hearts in mollusks and vertebrates, tubular
hearts of arthropods, and aortic arches of
annelids. Accessory hearts are used by insects
to boost or supplement the main heart's actions.
Fish, reptiles, and amphibians have lymph
hearts that help pump lymph back into veins.
• The basic vertebrate heart, such as occurs
in fish, has two chambers.
• An auricle is the chamber of the heart
where blood is received from the body. A
ventricle pumps the blood it gets through a
valve from the auricle out to the gills
through an artery.
• Amphibians have a three-chambered heart: two
atria emptying into a single common ventricle.
• Some species have a partial separation of the
ventricle to reduce the mixing of oxygenated
(coming back from the lungs) and deoxygenated
blood (coming in from the body).
• Two sided or two chambered hearts permit
pumping at higher pressures and the addition of
the pulmonary loop permits blood to go to the
lungs at lower pressure yet still go to the
systemic loop at higher pressures.
• Establishment of the four-chambered
heart, along with the pulmonary and
systemic circuits, completely separates
oxygenated from deoxygenated blood.
• This allows higher the metabolic rates
needed by warm-blooded birds and
• The human heart is a two-sided, 4
chambered structure with muscular walls.
• An atrioventricular (AV) valve separates
each auricle from ventricle.
• A semilunar (also known as arterial) valve
separates each ventricle from its
• The heart beats or contracts 70 times per
minute. The human heart will undergo
over 3 billion contraction cycles during a
• The cardiac cycle consists of two parts: systole
(contraction of the heart muscle) and diastole
(relaxation of the heart muscle).
• Atria contract while ventricles relax. The pulse is a
wave of contraction transmitted along the arteries.
Valves in the heart open and close during the cardiac
• Heart muscle contraction is due to the presence of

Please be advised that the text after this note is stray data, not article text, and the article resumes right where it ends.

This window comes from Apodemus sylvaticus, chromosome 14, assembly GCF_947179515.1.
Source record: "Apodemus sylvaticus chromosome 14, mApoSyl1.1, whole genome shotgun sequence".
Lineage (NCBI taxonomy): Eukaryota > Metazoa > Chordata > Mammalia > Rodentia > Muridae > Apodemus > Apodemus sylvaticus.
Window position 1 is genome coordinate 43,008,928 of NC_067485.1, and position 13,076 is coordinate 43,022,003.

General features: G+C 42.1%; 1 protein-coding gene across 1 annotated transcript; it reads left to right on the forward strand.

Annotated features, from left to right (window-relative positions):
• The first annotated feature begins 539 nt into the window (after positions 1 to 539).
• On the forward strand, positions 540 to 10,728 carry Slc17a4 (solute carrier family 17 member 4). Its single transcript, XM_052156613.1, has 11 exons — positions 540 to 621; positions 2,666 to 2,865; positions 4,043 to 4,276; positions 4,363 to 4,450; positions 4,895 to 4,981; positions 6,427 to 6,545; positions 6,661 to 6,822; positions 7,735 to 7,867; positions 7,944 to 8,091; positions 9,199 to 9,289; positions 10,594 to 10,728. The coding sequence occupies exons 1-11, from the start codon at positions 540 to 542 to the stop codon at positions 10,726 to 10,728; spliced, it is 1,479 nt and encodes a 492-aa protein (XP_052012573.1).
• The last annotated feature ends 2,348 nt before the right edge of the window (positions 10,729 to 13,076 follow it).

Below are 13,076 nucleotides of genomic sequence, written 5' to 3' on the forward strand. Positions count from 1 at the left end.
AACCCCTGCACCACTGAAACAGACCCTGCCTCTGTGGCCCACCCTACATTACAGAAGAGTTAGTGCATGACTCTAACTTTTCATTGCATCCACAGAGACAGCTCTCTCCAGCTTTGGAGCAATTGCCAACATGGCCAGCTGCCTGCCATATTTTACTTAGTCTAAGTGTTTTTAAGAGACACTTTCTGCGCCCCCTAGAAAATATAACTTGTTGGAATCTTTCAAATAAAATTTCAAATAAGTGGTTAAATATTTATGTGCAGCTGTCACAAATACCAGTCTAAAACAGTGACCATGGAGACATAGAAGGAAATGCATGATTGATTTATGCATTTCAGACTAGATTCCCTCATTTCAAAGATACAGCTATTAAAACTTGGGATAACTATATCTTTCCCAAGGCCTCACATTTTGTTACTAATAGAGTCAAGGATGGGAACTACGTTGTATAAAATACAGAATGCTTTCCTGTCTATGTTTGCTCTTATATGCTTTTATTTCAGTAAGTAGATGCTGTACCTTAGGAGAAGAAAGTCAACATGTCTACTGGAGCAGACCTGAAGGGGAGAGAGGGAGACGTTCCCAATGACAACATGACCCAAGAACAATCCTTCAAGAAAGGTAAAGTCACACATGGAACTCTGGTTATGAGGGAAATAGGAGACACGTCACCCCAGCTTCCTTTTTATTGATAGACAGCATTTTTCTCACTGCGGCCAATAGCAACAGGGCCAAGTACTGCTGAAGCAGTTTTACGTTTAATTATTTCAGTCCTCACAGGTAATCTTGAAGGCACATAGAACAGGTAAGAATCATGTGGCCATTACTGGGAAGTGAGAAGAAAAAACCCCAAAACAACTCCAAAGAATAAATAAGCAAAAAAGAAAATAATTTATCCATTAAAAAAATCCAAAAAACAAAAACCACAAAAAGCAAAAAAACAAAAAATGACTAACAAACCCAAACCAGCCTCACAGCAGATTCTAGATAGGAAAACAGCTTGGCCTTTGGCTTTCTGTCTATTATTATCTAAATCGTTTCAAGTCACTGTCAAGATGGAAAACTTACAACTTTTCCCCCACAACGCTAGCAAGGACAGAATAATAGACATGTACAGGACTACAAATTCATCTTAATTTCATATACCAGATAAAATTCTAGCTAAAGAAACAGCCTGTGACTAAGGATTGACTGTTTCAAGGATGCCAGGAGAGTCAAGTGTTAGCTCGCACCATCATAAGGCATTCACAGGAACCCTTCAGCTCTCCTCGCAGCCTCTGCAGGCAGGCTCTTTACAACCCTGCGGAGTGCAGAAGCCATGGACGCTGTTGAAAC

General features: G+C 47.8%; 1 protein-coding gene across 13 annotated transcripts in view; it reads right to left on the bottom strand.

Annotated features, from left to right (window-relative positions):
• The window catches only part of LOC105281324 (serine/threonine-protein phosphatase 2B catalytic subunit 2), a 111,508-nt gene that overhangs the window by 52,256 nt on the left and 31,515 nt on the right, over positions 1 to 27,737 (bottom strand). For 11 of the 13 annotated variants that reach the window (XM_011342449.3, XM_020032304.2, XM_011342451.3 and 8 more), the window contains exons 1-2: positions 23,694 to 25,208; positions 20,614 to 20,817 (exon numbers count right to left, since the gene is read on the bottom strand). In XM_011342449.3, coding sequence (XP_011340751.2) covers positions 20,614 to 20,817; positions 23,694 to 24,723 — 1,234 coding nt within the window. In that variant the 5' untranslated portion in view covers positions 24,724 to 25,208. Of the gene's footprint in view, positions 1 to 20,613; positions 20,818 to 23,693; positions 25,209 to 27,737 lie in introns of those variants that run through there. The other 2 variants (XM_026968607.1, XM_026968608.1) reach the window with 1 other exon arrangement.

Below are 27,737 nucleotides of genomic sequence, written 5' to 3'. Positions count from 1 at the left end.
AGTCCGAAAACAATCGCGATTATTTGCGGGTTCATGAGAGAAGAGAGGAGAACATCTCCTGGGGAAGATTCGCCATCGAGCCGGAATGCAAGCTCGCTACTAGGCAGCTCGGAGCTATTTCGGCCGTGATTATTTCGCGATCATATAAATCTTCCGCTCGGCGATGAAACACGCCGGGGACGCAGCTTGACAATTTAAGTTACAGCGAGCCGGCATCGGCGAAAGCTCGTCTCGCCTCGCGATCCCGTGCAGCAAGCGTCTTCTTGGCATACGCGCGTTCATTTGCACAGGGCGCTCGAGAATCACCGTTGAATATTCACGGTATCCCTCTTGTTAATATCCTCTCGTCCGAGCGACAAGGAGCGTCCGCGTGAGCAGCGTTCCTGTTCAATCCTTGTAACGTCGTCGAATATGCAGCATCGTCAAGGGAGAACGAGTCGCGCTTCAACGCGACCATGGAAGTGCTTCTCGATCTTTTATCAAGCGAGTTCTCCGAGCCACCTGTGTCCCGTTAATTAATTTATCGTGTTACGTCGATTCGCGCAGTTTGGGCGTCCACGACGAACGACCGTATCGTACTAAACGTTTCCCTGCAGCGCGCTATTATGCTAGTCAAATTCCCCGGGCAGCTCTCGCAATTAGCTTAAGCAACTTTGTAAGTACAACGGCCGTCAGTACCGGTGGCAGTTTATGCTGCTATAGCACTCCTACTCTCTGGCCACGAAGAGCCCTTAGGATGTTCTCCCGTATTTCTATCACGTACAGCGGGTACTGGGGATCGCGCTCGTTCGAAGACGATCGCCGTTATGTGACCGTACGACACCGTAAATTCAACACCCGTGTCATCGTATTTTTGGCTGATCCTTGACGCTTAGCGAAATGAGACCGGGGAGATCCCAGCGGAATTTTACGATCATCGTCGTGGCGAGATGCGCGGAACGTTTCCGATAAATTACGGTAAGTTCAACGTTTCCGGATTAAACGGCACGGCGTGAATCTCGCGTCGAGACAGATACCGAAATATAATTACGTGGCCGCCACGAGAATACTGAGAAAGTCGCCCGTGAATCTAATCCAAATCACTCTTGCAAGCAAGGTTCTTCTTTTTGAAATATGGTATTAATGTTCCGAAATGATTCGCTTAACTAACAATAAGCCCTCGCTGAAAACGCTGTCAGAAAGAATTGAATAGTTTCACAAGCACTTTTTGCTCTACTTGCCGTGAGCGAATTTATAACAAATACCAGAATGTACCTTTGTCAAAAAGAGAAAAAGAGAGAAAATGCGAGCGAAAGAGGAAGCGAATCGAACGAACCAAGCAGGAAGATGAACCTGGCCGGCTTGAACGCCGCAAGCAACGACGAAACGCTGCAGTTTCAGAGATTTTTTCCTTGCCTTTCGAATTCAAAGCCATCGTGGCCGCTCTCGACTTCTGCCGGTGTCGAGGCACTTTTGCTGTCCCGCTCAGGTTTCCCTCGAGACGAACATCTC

nodal tissue in two regions of the heart.
– The SA node (sinoatrial node) initiates heartbeat.
– The AV node (atrioventricular node) causes ventricles to
• Heartbeat is also controlled by the autonomic
• Blood flows through the heart from veins to atria to
ventricles out by arteries.
• Heart valves limit flow to a single direction.
• One heartbeat, or cardiac cycle, includes atrial
contraction and relaxation, ventricular contraction
and relaxation, and a short pause.
• Normal cardiac cycles (at rest) take 0.8 seconds.
• Blood from the body flows into the vena cava,
which empties into the right atrium.
• At the same time, oxygenated blood from the lungs
flows from the pulmonary vein into the left atrium.
• The muscles of both atria contract, forcing blood
downward through each AV valve into each
• Diastole is the filling of the ventricles with
• Ventricular systole opens the SL valves,
forcing blood out of the ventricles through
the pulmonary artery or aorta.
• The sound of the heart contracting and the
valves opening and closing produces a
characteristic "lub-dub" sound.
• Lub is associated with closure of the AV
valves, dub is the closing of the SL valves.
• Human heartbeats originate from the
sinoatrial node (SA node) near the right
• Modified muscle cells contract, sending a
signal to other muscle cells in the heart to
• The signal spreads to the atrioventricular
node (AV node). Signals carried from the
AV node, slightly delayed, through bundle
of His fibers and Purkinjie fibers cause the
ventricles to contract simultaneously.
• From Body: (deoxygenated blood flows
through Vena cava (anterior and posterior)
enter right atrium, to right ventricle, through
pulmonary trunk to right and left pulmonary
arteries to capillary beds in lungs.
• From lungs: oxygenated blood flows through
pulmonary veins to left atrium to left ventricle
through aorta to tissue capillary beds in body
through vena cava to right atrium
Pulmonary and Systemic
• In the pulmonary circuit, blood takes up
oxygen in the lungs.
• In the systemic circuit, oxygenated blood is
distributed to body tissues.
Diseases of the Cardiovascular
• Cardiac muscle cells are serviced by a system of
• During exercise the flow through these arteries
is up to five times normal flow. Blocked flow in
coronary arteries can result in death of heart
muscle, leading to a heart attack.
• Blockage of coronary arteries is usually the
result of gradual buildup of lipids and cholesterol
in the inner wall of the coronary artery.
Occasional chest pain, angina pectoralis, can
result during periods of stress or physical
• Angina indicates oxygen demands are greater
than capacity to deliver it and that a heart attack
may occur in the future. Heart muscle cells that
die are not replaced: heart muscle cells do not
divide. Heart disease and coronary artery
disease are the leading causes of death in the
• Hypertension, high blood pressure, occurs when
blood pressure is consistently above 140/90.
Causes in most cases are unknown, although
stress, obesity, high salt intake, and smoking
can add to a genetic predisposition.
• Blood is made up of several
• Plasma is the liquid component of the
• Plasma is about 60 % of a volume of
blood; cells and fragments are 40%.